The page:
Pandemics can heighten people’s anxieties and depression and COVID-19 is no different.
Canadian Mental Health Association Executive Director at the Prince George Branch Maureen Davis said being anxious during this period is perfectly normal.
“These are very unusual times,” she said. “But on the other hand, [people should] be careful that this doesn’t take over their lives. If they find themselves thinking about COVID-19 24/7 or they are feeling a general sense of anxiety or depression as a result, that it is probably time to start reaching out and connecting with people —whoever might be available within their healthcare system.”
She added that it is a good idea to limit exposure to ongoing news about COVID-19.
“Check in twice a day and [don’t] leave the TV or radio on a news station just being inundated with the coronavirus— especially if you have children at home who could be vulnerable to developing an anxiety problem during this time period.”
Anyone who is already dealing with a type of mental illness or anxiety disorder should be aware that a pandemic can make things worse.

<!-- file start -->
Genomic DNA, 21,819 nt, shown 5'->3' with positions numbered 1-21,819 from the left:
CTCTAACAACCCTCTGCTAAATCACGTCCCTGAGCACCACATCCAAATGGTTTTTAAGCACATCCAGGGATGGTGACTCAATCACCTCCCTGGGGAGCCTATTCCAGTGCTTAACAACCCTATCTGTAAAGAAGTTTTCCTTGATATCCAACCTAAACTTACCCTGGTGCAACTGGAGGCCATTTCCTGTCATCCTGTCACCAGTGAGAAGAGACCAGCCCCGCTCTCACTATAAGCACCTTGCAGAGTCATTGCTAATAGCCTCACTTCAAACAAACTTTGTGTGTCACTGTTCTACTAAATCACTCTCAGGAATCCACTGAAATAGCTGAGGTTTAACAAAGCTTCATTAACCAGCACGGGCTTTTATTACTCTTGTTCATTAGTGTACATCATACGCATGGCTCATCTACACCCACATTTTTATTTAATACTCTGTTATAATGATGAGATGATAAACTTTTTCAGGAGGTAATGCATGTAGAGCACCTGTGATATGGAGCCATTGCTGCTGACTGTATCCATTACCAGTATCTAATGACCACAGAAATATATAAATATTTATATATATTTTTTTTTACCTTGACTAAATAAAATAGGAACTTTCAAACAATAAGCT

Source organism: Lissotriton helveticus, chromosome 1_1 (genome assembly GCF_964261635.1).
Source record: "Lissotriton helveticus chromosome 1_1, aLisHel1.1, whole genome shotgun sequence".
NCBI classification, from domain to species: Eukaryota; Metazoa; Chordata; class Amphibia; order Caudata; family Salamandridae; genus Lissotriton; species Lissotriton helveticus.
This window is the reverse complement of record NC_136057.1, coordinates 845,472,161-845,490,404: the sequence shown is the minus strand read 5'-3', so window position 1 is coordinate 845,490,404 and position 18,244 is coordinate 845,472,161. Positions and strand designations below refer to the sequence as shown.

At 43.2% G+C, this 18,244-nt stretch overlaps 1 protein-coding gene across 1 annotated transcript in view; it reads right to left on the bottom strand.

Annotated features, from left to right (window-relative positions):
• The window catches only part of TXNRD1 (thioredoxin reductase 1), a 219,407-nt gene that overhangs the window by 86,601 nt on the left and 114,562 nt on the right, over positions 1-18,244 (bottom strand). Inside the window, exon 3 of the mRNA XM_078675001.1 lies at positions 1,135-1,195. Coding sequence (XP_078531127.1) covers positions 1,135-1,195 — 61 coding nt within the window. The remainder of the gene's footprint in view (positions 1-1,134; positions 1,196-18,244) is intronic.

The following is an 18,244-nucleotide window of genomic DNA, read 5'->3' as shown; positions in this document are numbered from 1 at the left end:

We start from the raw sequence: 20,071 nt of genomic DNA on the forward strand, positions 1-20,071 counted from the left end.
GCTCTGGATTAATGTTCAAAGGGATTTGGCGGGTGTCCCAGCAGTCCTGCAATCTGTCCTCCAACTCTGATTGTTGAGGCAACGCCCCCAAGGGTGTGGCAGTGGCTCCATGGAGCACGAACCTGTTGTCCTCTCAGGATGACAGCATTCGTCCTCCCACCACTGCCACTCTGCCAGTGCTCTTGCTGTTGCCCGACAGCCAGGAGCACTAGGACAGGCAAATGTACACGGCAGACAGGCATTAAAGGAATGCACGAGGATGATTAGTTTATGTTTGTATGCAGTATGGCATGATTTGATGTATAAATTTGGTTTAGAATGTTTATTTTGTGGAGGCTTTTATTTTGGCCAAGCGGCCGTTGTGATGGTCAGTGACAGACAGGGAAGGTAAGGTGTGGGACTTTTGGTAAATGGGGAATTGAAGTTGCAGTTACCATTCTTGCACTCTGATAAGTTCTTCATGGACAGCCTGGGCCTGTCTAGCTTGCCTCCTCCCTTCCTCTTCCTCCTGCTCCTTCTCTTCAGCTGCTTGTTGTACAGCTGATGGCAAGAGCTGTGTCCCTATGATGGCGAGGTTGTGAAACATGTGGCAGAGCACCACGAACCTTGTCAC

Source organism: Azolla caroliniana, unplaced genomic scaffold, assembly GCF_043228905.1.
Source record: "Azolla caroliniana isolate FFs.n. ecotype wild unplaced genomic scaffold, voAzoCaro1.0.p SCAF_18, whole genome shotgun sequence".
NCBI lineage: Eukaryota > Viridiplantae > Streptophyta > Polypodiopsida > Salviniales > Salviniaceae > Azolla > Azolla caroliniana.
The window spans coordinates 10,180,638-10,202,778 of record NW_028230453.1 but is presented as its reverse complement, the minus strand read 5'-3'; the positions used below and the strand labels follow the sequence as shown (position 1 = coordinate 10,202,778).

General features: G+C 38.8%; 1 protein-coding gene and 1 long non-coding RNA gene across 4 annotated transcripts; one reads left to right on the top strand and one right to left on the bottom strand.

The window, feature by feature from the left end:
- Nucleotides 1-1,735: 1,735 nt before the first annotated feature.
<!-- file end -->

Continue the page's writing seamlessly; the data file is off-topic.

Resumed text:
“It becomes critically important that they remain attached, whether it is by phone or email or text, to whoever has been a support before,” Davis added. “If it is possible, amp that up a bit. It can also be helpful to look around for others that they can support, reach out to others. [The problem] with mental illnesses is that it has you turning inwards, [it’s] critically important to turn outwards, reach out for help or try to help others.”
Davis also advised people to get some fresh air, and try to to do something you’ve always wanted to learn or do but never had the time.
There are tools online that can help people cope such as the BounceBack program and heretohelp.bc.ca